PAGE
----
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What went wrong?

Aboard April 9, 2017, a quarrel arose on United Airlines flight 3411, which flew from Chicago to Louisville. It was announced before passengers started boarding that the aircraft was overbooked. Employees from United were required to board this plane. As a result, they sought volunteers to give up their seats in return for $400 USD, a free hotel stay, and a ticket for the following day’s trip. No one offered to help. When the boarding process was completed, it was stated that four guests would have to depart. Because no one volunteered this time, the firm opted to choose passengers at random. Two people departed, and one refused to return. The lone survivor said that he was a doctor who needed to see his patients. He was dragged from his seat and struck when he refused to leave the plane. When a mobile phone video footage of the event was posted on social media, the crisis erupted.

How did they deal with the situation?

When United’s CEO Oscar Munoz realized they couldn’t get out of the crisis, he offered his thoughts on the matter. He expressed regret for “having to re-accommodate” the client.

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This comment sparked a fresh round of unrest. United’s social media followers criticized him of being impolite and misinterpreting the issue. Munoz apologized for the passenger’s inconvenience rather than apologizing for requiring him to deplane. The company’s social media followers were furious. They mocked the scenario by making memes and GIFs, as well as making jokes.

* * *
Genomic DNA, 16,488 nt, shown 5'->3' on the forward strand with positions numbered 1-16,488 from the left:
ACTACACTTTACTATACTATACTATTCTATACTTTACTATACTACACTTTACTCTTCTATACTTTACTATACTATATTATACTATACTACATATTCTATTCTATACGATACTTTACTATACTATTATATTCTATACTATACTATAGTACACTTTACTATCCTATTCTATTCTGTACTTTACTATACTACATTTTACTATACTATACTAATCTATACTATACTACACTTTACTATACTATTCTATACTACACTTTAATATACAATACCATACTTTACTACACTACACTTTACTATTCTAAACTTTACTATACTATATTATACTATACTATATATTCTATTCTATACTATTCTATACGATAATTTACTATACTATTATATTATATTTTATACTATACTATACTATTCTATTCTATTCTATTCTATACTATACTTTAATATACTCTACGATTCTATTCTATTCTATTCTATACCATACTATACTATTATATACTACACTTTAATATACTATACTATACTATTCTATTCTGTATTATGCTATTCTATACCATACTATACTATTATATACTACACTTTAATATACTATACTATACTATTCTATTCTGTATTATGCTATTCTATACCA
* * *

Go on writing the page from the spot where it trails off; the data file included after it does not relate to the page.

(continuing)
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Additionally, United lost about $800 million in income. United couldn’t handle the situation on their own, so they hired a professional crisis management company.

What lessons can we take away from the United Case?

The CEO of United apologized, but his statements infuriated many more more than before. What was the reason behind that? Others who observed the incident on the aircraft, as well as those who watched it on camera, described it as terrible. It deserved a sincere answer, but the tweet demonstrated a lack of comprehension and responsibility. In the instance of United, the CEO’s apology sounded as though he didn’t really care, and their audience sensed it right away.